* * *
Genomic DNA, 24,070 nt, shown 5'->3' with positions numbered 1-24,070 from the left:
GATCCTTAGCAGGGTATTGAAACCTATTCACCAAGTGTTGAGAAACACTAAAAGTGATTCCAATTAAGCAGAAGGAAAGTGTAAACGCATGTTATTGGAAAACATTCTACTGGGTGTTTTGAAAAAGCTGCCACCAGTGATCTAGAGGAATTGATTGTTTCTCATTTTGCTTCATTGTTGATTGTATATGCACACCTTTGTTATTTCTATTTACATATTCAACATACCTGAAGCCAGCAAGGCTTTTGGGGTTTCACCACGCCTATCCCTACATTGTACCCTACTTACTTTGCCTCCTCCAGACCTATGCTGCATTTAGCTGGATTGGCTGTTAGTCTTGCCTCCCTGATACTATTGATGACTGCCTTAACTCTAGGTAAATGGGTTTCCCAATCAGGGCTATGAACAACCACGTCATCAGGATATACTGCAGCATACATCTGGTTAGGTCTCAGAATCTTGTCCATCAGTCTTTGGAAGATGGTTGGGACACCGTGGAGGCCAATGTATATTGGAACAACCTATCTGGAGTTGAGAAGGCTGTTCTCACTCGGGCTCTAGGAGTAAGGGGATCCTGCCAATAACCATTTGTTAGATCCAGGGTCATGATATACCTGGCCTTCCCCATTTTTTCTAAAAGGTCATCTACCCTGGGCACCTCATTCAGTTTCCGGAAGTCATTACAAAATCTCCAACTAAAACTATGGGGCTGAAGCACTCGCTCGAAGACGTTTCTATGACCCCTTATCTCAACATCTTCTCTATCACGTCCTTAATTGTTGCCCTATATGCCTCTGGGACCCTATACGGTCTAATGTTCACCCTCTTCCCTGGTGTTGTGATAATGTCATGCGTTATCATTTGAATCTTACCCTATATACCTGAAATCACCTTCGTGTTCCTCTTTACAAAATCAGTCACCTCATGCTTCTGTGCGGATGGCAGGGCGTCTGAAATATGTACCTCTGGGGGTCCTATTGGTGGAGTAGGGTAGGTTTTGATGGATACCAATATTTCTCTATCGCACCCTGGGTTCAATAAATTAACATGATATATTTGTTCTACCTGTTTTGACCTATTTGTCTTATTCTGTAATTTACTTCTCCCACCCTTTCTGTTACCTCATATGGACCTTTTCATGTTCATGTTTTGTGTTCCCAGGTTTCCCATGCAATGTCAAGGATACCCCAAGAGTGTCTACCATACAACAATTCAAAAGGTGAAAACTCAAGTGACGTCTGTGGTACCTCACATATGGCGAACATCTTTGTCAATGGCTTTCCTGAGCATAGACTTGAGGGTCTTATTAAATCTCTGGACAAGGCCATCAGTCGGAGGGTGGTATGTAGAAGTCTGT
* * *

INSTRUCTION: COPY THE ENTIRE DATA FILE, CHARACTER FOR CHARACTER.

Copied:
Genomic DNA, 24,070 nt, shown 5'->3' with positions numbered 1-24,070 from the left:
GATCCTTAGCAGGGTATTGAAACCTATTCACCAAGTGTTGAGAAACACTAAAAGTGATTCCAATTAAGCAGAAGGAAAGTGTAAACGCATGTTATTGGAAAACATTCTACTGGGTGTTTTGAAAAAGCTGCCACCAGTGATCTAGAGGAATTGATTGTTTCTCATTTTGCTTCATTGTTGATTGTATATGCACACCTTTGTTATTTCTATTTACATATTCAACATACCTGAAGCCAGCAAGGCTTTTGGGGTTTCACCACGCCTATCCCTACATTGTACCCTACTTACTTTGCCTCCTCCAGACCTATGCTGCATTTAGCTGGATTGGCTGTTAGTCTTGCCTCCCTGATACTATTGATGACTGCCTTAACTCTAGGTAAATGGGTTTCCCAATCAGGGCTATGAACAACCACGTCATCAGGATATACTGCAGCATACATCTGGTTAGGTCTCAGAATCTTGTCCATCAGTCTTTGGAAGATGGTTGGGACACCGTGGAGGCCAATGTATATTGGAACAACCTATCTGGAGTTGAGAAGGCTGTTCTCACTCGGGCTCTAGGAGTAAGGGGATCCTGCCAATAACCATTTGTTAGATCCAGGGTCATGATATACCTGGCCTTCCCCATTTTTTCTAAAAGGTCATCTACCCTGGGCACCTCATTCAGTTTCCGGAAGTCATTACAAAATCTCCAACTAAAACTATGGGGCTGAAGCACTCGCTCGAAGACGTTTCTATGACCCCTTATCTCAACATCTTCTCTATCACGTCCTTAATTGTTGCCCTATATGCCTCTGGGACCCTATACGGTCTAATGTTCACCCTCTTCCCTGGTGTTGTGATAATGTCATGCGTTATCATTTGAATCTTACCCTATATACCTGAAATCACCTTCGTGTTCCTCTTTACAAAATCAGTCACCTCATGCTTCTGTGCGGATGGCAGGGCGTCTGAAATATGTACCTCTGGGGGTCCTATTGGTGGAGTAGGGTAGGTTTTGATGGATACCAATATTTCTCTATCGCACCCTGGGTTCAATAAATTAACATGATATATTTGTTCTACCTGTTTTGACCTATTTGTCTTATTCTGTAATTTACTTCTCCCACCCTTTCTGTTACCTCATATGGACCTTTTCATGTTCATGTTTTGTGTTCCCAGGTTTCCCATGCAATGTCAAGGATACCCCAAGAGTGTCTACCATACAACAATTCAAAAGGTGAAAACTCAAGTGACGTCTGTGGTACCTCACATATGGCGAACATCTTTGTCAATGGCTTTCCTGAGCATAGACTTGAGGGTCTTATTAAATCTCTGGACAAGGCCATCAGTCGGAGGGTGGTATGTAGAAGTCTGT